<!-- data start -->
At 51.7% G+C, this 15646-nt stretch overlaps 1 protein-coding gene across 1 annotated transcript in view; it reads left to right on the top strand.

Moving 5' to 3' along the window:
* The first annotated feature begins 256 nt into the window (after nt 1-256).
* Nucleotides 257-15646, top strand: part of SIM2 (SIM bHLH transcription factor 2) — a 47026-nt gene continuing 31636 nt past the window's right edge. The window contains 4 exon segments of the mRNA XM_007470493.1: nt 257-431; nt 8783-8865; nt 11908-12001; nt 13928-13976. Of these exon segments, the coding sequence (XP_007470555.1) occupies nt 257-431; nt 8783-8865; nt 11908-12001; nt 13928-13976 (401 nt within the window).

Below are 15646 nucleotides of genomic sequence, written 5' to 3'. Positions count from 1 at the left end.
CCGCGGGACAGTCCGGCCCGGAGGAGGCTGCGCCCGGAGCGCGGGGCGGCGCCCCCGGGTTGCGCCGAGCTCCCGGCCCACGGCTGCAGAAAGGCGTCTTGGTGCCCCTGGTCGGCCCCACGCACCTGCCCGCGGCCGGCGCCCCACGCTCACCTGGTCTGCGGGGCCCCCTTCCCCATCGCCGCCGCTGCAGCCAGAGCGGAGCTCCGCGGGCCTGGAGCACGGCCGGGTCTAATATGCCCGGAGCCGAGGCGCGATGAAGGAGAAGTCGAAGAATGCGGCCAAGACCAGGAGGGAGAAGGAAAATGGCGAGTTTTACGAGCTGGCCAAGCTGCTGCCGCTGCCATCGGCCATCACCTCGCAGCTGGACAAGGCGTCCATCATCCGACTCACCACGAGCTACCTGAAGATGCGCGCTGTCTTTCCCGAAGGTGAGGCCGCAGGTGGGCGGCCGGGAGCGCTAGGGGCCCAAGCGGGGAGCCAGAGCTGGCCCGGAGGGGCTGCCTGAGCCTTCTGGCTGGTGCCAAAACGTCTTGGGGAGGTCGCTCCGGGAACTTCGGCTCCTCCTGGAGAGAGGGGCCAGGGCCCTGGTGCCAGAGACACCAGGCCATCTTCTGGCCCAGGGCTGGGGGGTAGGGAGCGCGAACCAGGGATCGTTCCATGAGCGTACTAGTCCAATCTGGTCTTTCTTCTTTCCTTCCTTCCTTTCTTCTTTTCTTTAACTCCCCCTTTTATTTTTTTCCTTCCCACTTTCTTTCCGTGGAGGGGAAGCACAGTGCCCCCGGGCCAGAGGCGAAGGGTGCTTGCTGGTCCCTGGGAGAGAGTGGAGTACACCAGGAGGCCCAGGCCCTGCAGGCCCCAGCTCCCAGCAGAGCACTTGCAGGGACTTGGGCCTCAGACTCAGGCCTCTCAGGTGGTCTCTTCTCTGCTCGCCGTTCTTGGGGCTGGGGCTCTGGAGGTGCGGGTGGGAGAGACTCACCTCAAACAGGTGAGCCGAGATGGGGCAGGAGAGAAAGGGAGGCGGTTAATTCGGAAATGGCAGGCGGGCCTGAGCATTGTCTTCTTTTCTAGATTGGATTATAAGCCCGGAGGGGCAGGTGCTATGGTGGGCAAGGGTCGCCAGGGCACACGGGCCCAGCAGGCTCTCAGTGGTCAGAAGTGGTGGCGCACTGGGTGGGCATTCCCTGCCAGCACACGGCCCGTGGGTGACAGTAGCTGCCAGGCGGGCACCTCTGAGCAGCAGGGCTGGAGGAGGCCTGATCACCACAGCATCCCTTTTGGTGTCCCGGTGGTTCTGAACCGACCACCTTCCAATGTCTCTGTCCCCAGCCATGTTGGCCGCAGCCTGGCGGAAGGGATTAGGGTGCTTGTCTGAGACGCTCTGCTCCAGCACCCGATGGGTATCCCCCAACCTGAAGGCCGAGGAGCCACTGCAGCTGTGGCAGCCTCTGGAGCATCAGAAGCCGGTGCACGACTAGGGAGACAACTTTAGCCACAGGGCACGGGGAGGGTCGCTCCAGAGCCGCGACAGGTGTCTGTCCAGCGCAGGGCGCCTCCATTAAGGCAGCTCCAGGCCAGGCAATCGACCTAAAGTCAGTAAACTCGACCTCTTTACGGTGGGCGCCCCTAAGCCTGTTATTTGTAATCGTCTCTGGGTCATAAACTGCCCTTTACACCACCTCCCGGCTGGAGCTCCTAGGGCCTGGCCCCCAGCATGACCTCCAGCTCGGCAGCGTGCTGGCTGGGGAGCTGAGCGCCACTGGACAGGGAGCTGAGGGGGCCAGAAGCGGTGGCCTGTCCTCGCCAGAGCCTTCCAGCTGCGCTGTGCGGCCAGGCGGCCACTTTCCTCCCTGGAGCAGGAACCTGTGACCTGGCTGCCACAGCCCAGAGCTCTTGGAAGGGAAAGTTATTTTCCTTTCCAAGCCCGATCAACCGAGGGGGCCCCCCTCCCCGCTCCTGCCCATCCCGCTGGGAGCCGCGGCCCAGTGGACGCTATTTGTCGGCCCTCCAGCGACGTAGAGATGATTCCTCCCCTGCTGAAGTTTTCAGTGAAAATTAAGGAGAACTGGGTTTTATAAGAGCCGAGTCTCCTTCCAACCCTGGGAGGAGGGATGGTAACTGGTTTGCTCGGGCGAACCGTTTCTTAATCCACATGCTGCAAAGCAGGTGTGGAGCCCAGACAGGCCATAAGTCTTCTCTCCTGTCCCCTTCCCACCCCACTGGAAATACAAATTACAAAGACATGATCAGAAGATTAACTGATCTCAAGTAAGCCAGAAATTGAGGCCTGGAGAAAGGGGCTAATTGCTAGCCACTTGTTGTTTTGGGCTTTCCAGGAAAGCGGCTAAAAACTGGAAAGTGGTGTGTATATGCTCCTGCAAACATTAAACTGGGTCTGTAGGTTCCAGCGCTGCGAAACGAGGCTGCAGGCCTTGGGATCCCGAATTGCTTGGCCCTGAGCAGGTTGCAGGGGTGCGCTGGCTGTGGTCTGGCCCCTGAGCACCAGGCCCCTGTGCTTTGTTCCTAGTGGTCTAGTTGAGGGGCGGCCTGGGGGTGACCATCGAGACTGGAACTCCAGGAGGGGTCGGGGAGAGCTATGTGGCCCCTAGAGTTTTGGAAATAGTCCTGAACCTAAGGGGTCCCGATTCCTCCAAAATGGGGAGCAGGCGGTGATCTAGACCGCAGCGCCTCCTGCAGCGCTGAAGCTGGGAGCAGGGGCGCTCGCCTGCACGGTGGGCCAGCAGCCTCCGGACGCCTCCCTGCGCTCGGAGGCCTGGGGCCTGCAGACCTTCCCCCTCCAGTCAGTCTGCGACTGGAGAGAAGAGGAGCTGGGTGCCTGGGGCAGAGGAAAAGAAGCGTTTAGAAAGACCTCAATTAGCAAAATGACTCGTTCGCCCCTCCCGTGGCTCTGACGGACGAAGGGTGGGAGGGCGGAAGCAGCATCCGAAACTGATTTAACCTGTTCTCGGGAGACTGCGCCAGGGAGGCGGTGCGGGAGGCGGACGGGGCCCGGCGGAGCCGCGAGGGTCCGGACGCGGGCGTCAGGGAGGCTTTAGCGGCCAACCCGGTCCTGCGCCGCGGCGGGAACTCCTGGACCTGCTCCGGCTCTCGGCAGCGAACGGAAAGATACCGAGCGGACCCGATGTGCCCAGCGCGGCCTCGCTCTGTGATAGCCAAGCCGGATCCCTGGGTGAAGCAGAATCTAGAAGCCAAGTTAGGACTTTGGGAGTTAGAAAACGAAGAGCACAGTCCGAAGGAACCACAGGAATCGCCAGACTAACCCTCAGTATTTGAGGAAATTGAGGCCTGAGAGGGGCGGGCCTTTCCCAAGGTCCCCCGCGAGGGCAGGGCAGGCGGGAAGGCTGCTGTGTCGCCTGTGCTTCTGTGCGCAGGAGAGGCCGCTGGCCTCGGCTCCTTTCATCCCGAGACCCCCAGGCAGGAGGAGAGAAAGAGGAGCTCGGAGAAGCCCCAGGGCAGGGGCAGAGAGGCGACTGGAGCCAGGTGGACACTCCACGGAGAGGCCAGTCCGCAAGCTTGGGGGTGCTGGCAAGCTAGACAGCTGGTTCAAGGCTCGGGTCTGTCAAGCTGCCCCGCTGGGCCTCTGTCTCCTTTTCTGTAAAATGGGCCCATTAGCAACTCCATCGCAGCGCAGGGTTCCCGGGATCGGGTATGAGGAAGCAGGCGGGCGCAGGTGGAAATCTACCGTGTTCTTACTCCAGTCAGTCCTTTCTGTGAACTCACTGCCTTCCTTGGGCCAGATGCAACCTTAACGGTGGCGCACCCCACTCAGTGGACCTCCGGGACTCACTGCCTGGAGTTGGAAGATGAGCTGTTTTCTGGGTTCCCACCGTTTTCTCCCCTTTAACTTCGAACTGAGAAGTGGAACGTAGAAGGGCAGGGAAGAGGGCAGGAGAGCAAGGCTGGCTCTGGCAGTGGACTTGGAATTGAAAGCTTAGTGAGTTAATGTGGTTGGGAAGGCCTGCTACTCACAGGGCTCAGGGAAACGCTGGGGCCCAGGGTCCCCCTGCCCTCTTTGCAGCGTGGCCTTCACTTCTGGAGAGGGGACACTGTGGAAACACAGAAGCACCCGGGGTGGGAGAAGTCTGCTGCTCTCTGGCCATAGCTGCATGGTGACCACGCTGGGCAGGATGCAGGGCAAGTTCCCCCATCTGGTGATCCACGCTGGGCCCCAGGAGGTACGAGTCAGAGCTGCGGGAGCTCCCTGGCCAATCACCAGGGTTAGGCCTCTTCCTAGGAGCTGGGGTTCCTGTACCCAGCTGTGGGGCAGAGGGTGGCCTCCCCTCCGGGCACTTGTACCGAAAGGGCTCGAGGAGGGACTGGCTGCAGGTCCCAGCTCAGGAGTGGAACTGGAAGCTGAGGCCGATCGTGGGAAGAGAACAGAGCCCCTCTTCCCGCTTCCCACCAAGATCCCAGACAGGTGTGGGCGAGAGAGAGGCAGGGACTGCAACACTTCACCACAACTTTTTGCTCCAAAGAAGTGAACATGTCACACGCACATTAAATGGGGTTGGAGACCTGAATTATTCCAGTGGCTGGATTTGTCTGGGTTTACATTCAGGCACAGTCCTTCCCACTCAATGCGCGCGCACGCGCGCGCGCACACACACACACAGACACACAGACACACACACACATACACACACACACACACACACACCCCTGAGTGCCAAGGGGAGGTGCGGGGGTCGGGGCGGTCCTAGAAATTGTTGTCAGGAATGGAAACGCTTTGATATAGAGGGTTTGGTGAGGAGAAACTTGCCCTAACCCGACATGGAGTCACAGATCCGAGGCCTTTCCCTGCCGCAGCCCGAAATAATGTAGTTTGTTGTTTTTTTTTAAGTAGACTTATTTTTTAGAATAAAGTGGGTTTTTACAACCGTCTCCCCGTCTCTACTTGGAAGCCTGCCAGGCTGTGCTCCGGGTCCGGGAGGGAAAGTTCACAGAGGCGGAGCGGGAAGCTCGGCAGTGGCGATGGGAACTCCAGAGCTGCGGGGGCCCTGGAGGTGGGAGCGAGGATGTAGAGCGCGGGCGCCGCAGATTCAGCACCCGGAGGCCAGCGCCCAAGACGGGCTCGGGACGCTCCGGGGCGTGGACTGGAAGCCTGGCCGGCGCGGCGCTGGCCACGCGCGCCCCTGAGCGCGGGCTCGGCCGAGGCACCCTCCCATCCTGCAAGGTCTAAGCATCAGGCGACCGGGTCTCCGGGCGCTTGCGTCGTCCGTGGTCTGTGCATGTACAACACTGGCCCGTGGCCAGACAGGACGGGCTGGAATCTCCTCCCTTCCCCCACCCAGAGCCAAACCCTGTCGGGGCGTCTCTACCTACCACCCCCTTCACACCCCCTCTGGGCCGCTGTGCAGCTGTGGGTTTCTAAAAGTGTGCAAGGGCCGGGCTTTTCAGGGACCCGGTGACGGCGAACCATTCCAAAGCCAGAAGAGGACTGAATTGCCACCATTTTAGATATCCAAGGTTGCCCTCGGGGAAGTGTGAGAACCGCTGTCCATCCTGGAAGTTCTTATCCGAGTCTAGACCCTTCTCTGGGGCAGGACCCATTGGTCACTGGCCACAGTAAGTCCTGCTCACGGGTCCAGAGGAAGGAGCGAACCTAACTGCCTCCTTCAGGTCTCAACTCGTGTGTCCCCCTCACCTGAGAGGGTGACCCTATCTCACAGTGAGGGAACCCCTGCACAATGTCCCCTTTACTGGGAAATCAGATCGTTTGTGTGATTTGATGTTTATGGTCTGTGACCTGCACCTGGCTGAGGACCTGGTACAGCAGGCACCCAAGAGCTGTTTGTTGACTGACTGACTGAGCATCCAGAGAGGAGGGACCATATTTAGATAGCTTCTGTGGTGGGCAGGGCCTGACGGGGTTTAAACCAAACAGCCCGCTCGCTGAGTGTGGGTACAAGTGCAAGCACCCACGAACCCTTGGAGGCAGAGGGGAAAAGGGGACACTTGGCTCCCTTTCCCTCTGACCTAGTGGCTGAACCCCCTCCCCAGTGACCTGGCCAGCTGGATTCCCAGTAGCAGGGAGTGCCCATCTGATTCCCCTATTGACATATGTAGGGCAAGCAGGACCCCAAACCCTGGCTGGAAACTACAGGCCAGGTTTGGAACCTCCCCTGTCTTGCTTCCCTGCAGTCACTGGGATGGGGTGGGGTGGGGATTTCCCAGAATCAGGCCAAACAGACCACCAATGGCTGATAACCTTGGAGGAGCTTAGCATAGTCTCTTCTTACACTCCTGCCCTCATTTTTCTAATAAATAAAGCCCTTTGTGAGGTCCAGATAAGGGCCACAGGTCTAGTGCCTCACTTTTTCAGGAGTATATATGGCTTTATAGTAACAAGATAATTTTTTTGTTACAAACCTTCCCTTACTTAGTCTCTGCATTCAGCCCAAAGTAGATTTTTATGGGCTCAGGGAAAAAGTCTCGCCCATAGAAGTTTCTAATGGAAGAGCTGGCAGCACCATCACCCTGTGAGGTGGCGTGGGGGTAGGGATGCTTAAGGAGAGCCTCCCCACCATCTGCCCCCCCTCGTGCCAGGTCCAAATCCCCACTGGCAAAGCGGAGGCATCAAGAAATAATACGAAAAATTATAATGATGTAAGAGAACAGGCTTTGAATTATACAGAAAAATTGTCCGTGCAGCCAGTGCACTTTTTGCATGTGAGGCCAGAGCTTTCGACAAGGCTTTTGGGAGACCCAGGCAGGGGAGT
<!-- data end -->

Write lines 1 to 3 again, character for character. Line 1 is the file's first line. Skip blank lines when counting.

At 51.7% G+C, this 15646-nt stretch overlaps 1 protein-coding gene across 1 annotated transcript in view; it reads left to right on the top strand.

Moving 5' to 3' along the window:
* The first annotated feature begins 256 nt into the window (after nt 1-256).